Following the failure to implement a rather sophisticated Excel-based environmental assessment tool, environmental load profile (ELP) in the Swedish construction industry, the City of Stockholm further developed a simplified version focusing on materials to make the tool user friendly and simple, aiming at educating stakeholders in the design phase of building construction. This study evaluated whether this simplified ELP of building structures (ELP-s) can be used directly or modified for use as a simple standard model for calculating the environmental footprint of building structures. ELP-s was compared with the two leading commercial LCA softwares, GaBi and SimaPro, based on two reference buildings: (i) a concrete and (ii) a wooden building, in order to examine the importance of material selection and the simplification of the tool. The results showed that the estimated energy footprint obtained using ELP-s was close in value to that produced by GaBi and SimaPro, but that carbon footprint was much lower with ELP-s. This great deviation in carbon footprint can be explained by the lower GHG emissions intensity per unit energy in Sweden compared with the world average or European average, the major data sources on which estimations in GaBi and SimaPro are based. These results indicate the importance of exercising care when applying commercial software tools to a specific situation in a specific country. They also indicate that the model should fit the purpose.

Place, publisher, year, edition, pages
Elsevier, 2016
Keywords
Environmental assessment tools, Environmental footprints, Life cycle assessment, Buildings, Environmental load profile
National Category
Environmental Sciences
Identifiers
urn:nbn:se:kth:diva-190656 (URN)10.1016/j.buildenv.2016.05.012 (DOI)000378955500017 ()2-s2.0-84966746591 (Scopus ID)
Note

QC 20160817

Available from: 2016-08-17 Created: 2016-08-12 Last updated: 2024-03-15Bibliographically approved
Sinha, R., Laurenti, R., Singh, J., Malmström, M. E. & Frostell, B. (2016). Identifying ways of closing the metal flow loop in the global mobile phone product system: A system dynamics modeling approach. Resources, Conservation and Recycling, 65-76
Open this publication in new window or tab >>Identifying ways of closing the metal flow loop in the global mobile phone product system: A system dynamics modeling approach
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2016 (English)In: Resources, Conservation and Recycling, ISSN 0921-3449, E-ISSN 1879-0658, p. 65-76Article in journal (Refereed) Published
Abstract [en]

In the past few decades, e-waste has emerged as one of the fastest growing and increasingly complex waste flows world-wide. Within e-waste, the life cycle of the mobile phone product system is particularly important because of: (1) the increasing quantities of mobile phones in this waste flow; and (2) the sustainability challenges associated with the emerging economies of reuse, refurbishment, and export of used mobile phones. This study examined the possibilities of closing the material flow loop in the global mobile phone product system (GMPPS) while addressing the broad sustainability challenges linked to recovery of materials. This was done using an adapted system dynamics modeling approach to investigate the dominant paths and drivers for closing the metal flow loop through the concept of eco-cycle. Two indicators were chosen to define the closed loop system: loop leakage and loop efficiency. Sensitivity analysis of selected parameters was used to identify potential drivers for closing the metal flow loop. The modeling work indicated leverage for management strategies aimed at closing the loop in: (i) collection systems for used phones, (ii) mobile phone use time, and (ii) informal recycling in developing countries. By analyzing the dominant parameters, an eco-cycle scenario that could promote a closed loop system by decreasing pressures on virgin materials was formulated. Improved policy support and product service systems could synchronize growth between upstream producers and end-of-life organizations and help achieve circular production and consumption in the GMPPS.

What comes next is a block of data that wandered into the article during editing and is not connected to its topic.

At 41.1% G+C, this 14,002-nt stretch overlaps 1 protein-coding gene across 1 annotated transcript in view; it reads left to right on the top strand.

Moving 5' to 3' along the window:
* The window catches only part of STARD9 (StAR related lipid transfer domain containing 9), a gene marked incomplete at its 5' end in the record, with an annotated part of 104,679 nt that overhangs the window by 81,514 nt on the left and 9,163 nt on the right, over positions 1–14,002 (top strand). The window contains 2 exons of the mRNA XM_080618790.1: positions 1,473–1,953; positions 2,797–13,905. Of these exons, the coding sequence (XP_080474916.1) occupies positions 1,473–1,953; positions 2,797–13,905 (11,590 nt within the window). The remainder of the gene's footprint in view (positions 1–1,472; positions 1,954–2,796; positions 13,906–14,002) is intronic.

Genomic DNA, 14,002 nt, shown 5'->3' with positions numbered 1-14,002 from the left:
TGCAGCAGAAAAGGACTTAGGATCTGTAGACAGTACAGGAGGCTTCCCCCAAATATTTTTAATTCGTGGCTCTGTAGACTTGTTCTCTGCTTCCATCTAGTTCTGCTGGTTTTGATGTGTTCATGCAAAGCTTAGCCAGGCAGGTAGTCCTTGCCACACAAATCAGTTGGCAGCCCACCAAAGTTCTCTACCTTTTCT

Place, publisher, year, edition, pages
Elsevier, 2016
Keywords
Closed loop, Eco-cycle, Mobile phones, System dynamics, Substance flow analysis, E-waste, End-of-life
National Category
Environmental Management
Identifiers
urn:nbn:se:kth:diva-191436 (URN)10.1016/j.resconrec.2016.05.010 (DOI)000381323600006 ()2-s2.0-84975474704 (Scopus ID)
Note

QC 20160901

Available from: 2016-08-30 Created: 2016-08-30 Last updated: 2024-03-15Bibliographically approved
Zhou, G., Singh, J., Wu, J., Sinha, R., Laurenti, R. & Frostell, B. (2015). Evaluating low-carbon city initiatives from the DPSIR framework perspective. Habitat International, 50, 289-299
Open this publication in new window or tab >>Evaluating low-carbon city initiatives from the DPSIR framework perspective
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2015 (English)In: Habitat International, ISSN 0197-3975, E-ISSN 1873-5428, Vol. 50, p. 289-299Article in journal (Refereed) Published
Abstract [en]

Current low-carbon city initiatives were evaluated using the DPSIR (Drivingforces-Pressures-State-Impacts-Responses) causal-effect framework for investigating interactions between environmental issues and human activities. For effective management towards achieving a low-carbon city, integrating the pressure-based, driver-oriented DPSIR approach could help decision makers examine whether greenhouse gas (GHG) reduction approaches deal with the root causes of GHG emissions and work to-wards low-carbon city development goals. The DPSIR framework was used on 36 global cities to analyse the socio-economic dynamics of GHG emissions and their pressures on the environment, the state of the environment, related climate change impacts and responses from society. The results indicated that numerous cities have awareness of low-car bon plans and that most of these plans are pressure-based and driver-oriented. Most city plans recognise energy, transportation and building as the main driving forces for GHG emissions, which cause environmental pressures, and highlight technical responses to reduce GHG emissions pressures from these root causes. Inaddition, most plans recognise institutional and cognitional responses to low-carbon city development, such as: policies and legislation; departmental planning and cooperation; measuring, monitoring and reporting performance; capital invest-ment; community education and outreach; and stakeholder involvement.